The Jeanie Schmidt Free Clinic, currently located at the Connections for Hope office, has merged with HealthWorks for Northern Virginia and will open a new health center in the Town of Herndon.
Photo by Alex McVeigh.
The Jeanie Schmidt Free Clinic, which served nearly 2,000 low-income patients without health insurance last year, has merged with HealthWorks for Northern Virginia. Founded 10 years ago, the clinic was founded at Herndon Middle School.
“This allows us to take what we do well, and what [HealthWorks] does well, and combine it to better serve patients with low incomes. We anticipate this merger will allow us to serve triple the number of patients within a few years.”
-- Carol Jameson, executive director, The Jeanie Schmidt Free Clinic
“We’re always looking for ways to expand capacity, because the need is always there,” said Carol Jameson, executive director of the clinic. “We had reached the point where we were looking at having to create a waiting list.”
HealthWorks, formerly known as Loudoun Community Health Center, is a federally qualified health center that provides healthcare as well as preventative care.
Due to Herndon’s high concentration of low-income residents, HealthWorks put in an application in 2010 to open a center in Herndon, but it was not funded.
“In 2012, we began discussions, and eventually decided that it would be better to expand capacity while making the best uses of our combined resources,” Jameson said. “This allows us to take what we do well, and what [HealthWorks] does well, and combine it to better serve patients with low incomes. We anticipate this merger will allow us to serve triple the number of patients within a few years.”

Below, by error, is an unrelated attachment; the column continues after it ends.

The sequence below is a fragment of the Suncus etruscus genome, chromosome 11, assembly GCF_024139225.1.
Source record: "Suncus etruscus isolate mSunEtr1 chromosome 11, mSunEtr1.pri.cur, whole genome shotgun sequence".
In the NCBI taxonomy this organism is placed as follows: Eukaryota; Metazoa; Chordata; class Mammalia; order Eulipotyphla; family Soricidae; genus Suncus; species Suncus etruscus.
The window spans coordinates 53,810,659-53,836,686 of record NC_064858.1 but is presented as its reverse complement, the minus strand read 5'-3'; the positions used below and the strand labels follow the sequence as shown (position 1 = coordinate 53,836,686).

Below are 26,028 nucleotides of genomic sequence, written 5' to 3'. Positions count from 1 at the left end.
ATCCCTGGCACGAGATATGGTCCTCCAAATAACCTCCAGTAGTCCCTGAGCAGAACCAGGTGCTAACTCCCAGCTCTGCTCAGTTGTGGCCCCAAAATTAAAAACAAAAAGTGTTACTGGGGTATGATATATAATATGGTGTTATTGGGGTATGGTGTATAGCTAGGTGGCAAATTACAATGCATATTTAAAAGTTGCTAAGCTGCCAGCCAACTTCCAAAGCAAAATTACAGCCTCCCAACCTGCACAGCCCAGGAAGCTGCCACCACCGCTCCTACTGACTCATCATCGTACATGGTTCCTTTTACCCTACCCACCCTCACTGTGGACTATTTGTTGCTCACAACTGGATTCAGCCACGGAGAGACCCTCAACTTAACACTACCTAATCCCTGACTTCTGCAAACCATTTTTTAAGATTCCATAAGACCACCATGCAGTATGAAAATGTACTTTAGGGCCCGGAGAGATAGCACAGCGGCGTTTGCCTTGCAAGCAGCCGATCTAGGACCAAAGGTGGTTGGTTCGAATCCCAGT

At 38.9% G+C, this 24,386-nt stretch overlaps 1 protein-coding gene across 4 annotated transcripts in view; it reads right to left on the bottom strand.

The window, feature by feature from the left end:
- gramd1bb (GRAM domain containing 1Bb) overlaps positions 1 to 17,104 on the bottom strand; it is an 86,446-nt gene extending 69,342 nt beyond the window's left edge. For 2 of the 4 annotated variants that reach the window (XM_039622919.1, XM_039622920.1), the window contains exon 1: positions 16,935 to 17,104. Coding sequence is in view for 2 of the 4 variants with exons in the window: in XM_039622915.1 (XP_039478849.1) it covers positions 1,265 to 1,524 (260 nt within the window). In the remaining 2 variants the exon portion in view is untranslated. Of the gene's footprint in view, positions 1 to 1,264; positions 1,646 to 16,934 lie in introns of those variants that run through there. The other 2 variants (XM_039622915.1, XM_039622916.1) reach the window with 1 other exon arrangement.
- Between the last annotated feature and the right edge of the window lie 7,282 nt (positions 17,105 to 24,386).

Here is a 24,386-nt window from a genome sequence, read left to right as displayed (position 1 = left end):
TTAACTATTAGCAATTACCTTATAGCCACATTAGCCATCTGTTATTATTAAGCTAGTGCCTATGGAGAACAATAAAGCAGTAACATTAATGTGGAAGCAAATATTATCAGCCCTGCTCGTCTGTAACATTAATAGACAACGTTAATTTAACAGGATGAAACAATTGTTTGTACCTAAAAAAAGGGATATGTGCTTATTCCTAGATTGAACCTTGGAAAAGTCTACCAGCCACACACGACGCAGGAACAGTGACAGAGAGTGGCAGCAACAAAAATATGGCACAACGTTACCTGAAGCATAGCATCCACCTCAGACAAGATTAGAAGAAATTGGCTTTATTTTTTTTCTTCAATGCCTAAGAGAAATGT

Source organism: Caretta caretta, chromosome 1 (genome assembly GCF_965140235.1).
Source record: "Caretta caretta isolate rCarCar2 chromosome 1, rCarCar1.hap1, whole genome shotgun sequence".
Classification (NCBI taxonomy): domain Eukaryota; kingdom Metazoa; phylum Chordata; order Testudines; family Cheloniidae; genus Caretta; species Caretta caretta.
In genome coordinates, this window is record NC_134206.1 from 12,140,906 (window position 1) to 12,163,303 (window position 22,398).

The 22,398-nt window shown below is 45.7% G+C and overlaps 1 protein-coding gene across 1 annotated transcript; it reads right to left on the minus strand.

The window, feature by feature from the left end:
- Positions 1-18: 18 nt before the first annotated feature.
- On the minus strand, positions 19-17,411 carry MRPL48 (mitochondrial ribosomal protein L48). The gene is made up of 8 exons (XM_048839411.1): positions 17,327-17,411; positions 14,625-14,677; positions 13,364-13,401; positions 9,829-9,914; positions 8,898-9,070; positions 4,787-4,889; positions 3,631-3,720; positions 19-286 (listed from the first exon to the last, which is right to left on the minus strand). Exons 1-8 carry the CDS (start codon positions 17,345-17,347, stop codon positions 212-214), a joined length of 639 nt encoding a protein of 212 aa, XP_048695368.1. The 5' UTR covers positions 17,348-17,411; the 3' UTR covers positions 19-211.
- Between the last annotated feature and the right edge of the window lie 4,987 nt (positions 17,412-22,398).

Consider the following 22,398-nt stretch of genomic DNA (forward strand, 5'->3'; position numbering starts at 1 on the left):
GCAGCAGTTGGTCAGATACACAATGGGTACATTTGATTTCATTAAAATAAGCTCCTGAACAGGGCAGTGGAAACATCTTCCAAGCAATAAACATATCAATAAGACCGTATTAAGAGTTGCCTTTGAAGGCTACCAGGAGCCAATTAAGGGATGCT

Currently located at the Connections for Hope offices on Dulles Technology Drive, the new location will be next to the Amphora Diner, bringing the clinic back to within the Town of Herndon borders.
According to the clinic, the new facility will feature an additional five exam rooms, 12 up from the current seven and treat children age 2 and up, as well as adults with conditions such as hypertension and diabetes. They also hope to eventually open a diabetes treatment center.
“We’re a safety net program, but it’s time to start looking at what the barriers are to being healthy,” Jameson said. “If we continue with a more educational approach, it will empower our patients, give them a chance to take ownership of their health in a more holistic way.”
The new facility is scheduled to open in mid-December.